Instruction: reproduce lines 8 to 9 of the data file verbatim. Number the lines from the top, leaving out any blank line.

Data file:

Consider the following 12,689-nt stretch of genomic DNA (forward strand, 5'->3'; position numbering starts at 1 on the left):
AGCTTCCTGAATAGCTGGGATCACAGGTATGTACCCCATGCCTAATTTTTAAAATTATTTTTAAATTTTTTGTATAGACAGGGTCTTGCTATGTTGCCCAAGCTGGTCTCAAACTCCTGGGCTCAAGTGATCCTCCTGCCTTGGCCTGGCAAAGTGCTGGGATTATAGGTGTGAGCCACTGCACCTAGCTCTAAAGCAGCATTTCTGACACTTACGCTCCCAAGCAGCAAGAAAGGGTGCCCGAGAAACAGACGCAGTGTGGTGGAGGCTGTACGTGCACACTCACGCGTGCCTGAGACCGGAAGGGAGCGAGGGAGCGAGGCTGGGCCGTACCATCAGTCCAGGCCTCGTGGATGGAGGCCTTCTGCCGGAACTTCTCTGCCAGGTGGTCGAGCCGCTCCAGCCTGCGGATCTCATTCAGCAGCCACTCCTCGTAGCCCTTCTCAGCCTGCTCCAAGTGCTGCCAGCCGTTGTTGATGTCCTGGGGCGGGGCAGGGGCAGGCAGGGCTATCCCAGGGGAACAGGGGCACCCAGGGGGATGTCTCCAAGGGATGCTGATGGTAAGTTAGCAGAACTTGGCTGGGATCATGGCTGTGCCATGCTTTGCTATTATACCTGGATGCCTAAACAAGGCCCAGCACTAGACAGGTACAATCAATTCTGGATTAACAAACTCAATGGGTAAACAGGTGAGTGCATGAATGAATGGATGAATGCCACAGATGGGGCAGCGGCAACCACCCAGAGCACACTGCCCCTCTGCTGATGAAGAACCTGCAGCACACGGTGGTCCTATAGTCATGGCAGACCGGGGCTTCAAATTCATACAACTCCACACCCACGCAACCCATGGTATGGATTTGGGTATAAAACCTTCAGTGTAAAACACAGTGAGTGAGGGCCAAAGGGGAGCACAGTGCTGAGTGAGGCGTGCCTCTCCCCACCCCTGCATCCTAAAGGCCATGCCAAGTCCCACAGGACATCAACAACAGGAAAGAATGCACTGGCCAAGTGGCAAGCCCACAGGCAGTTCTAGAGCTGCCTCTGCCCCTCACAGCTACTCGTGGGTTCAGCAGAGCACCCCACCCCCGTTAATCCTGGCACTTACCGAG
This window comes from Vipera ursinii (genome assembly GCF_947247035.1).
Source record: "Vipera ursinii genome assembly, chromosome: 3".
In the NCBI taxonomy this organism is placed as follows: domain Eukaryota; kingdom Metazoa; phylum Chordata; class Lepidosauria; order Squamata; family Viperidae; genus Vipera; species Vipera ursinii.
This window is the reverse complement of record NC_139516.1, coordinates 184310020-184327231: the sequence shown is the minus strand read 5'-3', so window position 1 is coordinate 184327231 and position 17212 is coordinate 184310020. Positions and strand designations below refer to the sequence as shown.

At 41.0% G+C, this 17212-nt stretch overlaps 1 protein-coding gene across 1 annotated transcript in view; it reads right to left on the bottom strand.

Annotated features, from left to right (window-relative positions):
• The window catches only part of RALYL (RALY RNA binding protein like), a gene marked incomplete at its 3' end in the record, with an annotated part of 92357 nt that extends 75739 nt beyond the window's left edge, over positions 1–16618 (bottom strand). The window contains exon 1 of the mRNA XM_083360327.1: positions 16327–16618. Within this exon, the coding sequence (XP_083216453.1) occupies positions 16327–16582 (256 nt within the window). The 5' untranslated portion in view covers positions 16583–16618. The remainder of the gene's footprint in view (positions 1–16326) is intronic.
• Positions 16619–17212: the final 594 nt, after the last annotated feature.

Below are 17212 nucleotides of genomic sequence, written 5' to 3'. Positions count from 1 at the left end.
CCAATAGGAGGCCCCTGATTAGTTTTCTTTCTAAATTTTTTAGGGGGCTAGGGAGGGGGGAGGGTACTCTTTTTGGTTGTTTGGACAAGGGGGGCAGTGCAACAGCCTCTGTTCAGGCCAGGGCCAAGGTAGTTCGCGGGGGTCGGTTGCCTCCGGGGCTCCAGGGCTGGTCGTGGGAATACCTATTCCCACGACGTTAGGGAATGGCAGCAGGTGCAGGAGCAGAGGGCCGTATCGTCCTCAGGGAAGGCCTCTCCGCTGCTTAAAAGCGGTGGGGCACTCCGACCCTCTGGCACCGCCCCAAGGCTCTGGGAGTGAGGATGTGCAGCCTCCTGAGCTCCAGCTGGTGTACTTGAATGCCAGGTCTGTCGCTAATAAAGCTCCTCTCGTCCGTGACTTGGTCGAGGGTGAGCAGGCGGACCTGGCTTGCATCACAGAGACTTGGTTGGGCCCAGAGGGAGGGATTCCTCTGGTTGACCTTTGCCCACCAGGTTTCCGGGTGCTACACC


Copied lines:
Annotated features, from left to right (window-relative positions):
• The window catches only part of RALYL (RALY RNA binding protein like), a gene marked incomplete at its 3' end in the record, with an annotated part of 92357 nt that extends 75739 nt beyond the window's left edge, over positions 1–16618 (bottom strand). The window contains exon 1 of the mRNA XM_083360327.1: positions 16327–16618. Within this exon, the coding sequence (XP_083216453.1) occupies positions 16327–16582 (256 nt within the window). The 5' untranslated portion in view covers positions 16583–16618. The remainder of the gene's footprint in view (positions 1–16326) is intronic.